I was a freshman at Pitt on October 27, 2018, the day of the Tree of Life shooting. I was on the second floor of the Cathedral of Learning, Pitt’s 40-story building of classrooms and offices in the center of campus. I was looking forward to a meeting of my improv club, and I had gotten to our classroom a bit early to set up. It was a Saturday morning.
I remember hearing the sirens. There were just so many and they wouldn’t stop. Then I saw the news notifications on my phone. I waited alone in that room for two hours, just waited to hear the sirens calm, suddenly aware of how prominent my necklace was, sporting a hamza, announcing my identity that now felt like a brand, seared onto my chest. I tucked my necklace underneath my shirt and zipped up my coat over it.
I remember calling my mom and her telling me that it was probably okay to walk back to my dorm room because it would be difficult to tell who was and wasn’t Jewish on a large college campus, and only we were being targeted. I remember seeing everyone else walking around campus on my way back up the hill to my residence hall and how they all seemed so eerily okay, while I could feel the now-concealed charm of my necklace bounding off my racing heart, hoping that the other students’ presence would ensure the continuation of my own.
I remember collapsing on my carpet and sobbing, and I remember thinking of all the open spaces that hatred can simply slip into and all the windows that let in darkness instead of light. But what I remember most is the sirens, those never-ending shrieks screaming in my ears and in my heart, and how they haven’t stopped since.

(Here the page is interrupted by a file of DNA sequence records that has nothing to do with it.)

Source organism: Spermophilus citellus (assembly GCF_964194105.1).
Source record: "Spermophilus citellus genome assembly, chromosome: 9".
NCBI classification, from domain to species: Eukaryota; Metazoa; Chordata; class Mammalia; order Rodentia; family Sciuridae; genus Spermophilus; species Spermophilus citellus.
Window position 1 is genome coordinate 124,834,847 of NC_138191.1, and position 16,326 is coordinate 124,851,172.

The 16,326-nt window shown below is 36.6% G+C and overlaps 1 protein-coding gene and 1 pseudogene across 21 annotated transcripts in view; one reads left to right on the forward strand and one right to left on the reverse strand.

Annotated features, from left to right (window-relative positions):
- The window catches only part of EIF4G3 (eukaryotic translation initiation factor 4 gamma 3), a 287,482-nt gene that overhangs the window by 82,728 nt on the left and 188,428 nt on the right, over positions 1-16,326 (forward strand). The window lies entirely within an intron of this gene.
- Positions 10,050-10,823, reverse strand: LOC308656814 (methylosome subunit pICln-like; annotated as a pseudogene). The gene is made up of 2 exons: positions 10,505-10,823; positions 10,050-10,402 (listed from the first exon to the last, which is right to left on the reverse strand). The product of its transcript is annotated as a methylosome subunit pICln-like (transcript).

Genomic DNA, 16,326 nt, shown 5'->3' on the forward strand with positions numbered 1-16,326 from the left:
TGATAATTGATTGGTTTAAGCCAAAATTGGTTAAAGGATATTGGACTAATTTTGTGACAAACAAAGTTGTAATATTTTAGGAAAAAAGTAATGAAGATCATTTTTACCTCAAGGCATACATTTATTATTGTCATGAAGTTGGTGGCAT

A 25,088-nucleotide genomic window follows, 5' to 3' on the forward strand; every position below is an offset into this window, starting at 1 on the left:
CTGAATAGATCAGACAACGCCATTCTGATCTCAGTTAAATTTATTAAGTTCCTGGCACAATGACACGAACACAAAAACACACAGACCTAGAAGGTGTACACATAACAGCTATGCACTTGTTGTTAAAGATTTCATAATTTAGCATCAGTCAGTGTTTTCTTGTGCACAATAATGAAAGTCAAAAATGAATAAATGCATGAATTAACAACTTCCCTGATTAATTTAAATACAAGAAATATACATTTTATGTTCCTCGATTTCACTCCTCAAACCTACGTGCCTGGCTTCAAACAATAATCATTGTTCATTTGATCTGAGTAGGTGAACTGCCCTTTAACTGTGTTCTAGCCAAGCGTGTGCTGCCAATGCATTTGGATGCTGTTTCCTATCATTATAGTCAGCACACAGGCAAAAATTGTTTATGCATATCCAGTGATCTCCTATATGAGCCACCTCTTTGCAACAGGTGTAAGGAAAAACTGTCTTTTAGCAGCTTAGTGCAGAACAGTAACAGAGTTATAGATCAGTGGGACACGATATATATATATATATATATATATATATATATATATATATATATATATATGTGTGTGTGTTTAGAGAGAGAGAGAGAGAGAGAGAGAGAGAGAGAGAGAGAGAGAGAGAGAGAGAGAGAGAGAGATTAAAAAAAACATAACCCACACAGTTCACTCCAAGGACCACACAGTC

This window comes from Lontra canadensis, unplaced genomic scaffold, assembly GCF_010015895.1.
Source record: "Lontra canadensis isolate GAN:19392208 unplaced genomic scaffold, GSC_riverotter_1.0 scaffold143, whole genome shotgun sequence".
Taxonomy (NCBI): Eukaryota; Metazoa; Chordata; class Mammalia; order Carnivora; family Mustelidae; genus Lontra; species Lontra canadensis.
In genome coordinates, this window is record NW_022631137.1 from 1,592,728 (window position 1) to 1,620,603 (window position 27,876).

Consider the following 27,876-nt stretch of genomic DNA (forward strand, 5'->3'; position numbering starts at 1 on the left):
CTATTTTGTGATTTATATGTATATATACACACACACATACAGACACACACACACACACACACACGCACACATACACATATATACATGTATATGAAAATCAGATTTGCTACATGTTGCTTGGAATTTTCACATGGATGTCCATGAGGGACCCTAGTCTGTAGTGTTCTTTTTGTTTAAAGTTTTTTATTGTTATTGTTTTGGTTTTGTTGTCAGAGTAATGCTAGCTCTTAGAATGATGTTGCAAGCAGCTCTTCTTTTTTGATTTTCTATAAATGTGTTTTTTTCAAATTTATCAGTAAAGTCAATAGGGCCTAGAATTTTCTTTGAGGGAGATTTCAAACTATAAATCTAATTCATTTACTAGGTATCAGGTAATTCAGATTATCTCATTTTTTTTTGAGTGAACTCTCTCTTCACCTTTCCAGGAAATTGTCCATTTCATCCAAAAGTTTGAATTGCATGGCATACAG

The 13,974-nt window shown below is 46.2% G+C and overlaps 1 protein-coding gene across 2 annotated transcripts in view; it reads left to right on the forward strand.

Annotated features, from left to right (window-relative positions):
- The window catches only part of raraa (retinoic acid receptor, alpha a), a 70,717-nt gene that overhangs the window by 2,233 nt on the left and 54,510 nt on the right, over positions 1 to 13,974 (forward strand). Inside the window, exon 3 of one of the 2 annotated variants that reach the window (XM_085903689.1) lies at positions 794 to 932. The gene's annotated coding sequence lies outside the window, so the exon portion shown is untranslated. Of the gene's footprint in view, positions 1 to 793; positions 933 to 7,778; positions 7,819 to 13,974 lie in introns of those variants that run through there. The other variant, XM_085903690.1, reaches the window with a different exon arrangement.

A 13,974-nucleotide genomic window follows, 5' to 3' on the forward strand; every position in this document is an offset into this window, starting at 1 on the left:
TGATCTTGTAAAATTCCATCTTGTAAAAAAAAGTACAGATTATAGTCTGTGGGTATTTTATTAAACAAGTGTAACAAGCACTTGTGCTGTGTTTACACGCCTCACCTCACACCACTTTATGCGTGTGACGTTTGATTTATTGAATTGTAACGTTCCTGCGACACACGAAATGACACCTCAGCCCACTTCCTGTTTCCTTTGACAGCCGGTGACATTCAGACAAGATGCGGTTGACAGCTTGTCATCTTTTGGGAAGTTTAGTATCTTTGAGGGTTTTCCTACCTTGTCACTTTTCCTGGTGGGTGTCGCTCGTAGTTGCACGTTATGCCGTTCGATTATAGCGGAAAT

This is a poem I wrote after attending a vigil a few days after the shooting. There were thousands of people there and it was raining.
All the smoke of the past had not prepared us for the gray of that morning
City sirens bloody red and incessantly inflamed
Clinging to the carpet, tucking away an identity
Prayer and painless ascension
The clouds roared and the sky wept
2,000 umbrellas blocked out the horrible ugly saline
Our tears were stone but our hearts were harder
So brittle they cracked into 11 pieces
The azure vastness spit on the funeral procession
Clarity and Cleansing gently pelted down
Like the bullets quietly replacing the righteous souls
Screaming silently into outstretched arms
May their memories forever be a blessing.